Transvaginal Mesh Studies
In early 2012, the Food and Drug Administration (FDA) ordered 33 transvaginal mesh manufacturers to conduct three years of trials on the safety and effectiveness of their implants. The required mesh patch studies came as a response to a 2011 FDA report revealing that the number of deaths, injuries and malfunctions tied to transvaginal mesh implants had increased five fold since 2007.
The FDA stated that transvaginal mesh complications were more common than the agency had previously believed. Manufacturers are using the ordered clinical trials to study rates of organ damage, transvaginal mesh complications and the quality of life for female implant patients.
Additional Transvaginal Mesh Studies
A 2005 study appearing in the Journal of Obstetrics and Gynecology determined that transvaginal mesh implants do not provide greater benefits than traditional surgical treatment where patients’ own ligaments are used to strengthen the vaginal wall.
In May 2013, the Journal of the American Medical Association published a study reporting that transvaginal mesh fails in nearly one third of all patients within 7 years of receiving the device. The study followed 215 women who received transvaginal mesh to treat pelvic organ prolapse for 7 years.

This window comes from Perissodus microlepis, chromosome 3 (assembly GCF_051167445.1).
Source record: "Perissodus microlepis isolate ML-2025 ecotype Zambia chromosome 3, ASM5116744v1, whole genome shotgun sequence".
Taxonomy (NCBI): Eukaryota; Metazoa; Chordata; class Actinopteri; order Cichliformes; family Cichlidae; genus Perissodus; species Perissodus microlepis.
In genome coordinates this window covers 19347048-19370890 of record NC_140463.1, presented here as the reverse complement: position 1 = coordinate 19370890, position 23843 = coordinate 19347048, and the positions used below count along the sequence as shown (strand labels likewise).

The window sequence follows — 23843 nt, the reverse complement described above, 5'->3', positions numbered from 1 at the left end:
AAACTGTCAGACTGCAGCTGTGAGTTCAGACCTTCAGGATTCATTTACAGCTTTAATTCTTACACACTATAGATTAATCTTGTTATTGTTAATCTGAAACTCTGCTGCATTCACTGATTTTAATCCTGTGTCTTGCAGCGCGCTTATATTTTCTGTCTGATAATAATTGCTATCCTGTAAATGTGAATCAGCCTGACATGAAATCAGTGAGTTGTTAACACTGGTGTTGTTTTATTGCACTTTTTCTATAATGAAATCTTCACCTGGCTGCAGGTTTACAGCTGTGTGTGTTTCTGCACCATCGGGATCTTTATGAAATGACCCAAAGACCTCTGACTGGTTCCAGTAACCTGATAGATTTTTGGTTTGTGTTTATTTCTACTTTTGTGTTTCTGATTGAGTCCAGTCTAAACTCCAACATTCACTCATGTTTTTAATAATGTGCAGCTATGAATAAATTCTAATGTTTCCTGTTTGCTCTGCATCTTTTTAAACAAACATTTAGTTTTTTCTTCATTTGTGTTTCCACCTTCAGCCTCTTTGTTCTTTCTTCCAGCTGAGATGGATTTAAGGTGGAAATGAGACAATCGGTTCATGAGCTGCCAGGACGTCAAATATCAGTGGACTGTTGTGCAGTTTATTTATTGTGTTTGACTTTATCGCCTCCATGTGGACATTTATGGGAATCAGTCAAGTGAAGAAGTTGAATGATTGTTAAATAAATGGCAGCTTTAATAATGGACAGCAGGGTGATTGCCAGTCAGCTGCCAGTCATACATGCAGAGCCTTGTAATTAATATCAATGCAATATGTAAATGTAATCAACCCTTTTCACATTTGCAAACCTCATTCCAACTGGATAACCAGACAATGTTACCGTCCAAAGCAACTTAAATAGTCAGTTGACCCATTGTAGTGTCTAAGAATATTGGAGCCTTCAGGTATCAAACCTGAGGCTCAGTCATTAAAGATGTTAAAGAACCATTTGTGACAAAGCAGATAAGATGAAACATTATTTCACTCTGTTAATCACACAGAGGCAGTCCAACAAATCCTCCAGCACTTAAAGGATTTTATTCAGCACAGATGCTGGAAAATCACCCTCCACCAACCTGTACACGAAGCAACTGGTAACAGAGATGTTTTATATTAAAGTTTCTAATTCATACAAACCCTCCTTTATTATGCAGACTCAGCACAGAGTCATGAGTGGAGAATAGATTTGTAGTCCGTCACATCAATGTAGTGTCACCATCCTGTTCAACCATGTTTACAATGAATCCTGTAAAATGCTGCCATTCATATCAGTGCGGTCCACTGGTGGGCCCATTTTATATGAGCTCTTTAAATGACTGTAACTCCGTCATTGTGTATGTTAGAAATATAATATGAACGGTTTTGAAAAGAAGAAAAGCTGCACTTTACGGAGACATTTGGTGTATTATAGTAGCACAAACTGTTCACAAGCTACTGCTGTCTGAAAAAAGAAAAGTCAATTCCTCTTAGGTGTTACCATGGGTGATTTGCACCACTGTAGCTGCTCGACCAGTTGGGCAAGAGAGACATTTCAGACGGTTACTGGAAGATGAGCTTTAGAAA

A Georgetown University study published in the September 2013 edition of the Journal of Obstetrics and Gynecology also revealed that treatment with transvaginal mesh implants did not increase cure rates among patients suffering from pelvic organ prolapse.
If you or a loved one underwent surgery with transvaginal mesh and have experienced complications, you may be eligible to file a lawsuit. For a free legal consultation, contact the lawyers at Hissey Kientz, LLP by calling toll-free at 1-866-275-4454, or by filling out the free case evaluation form located on the right side of this page.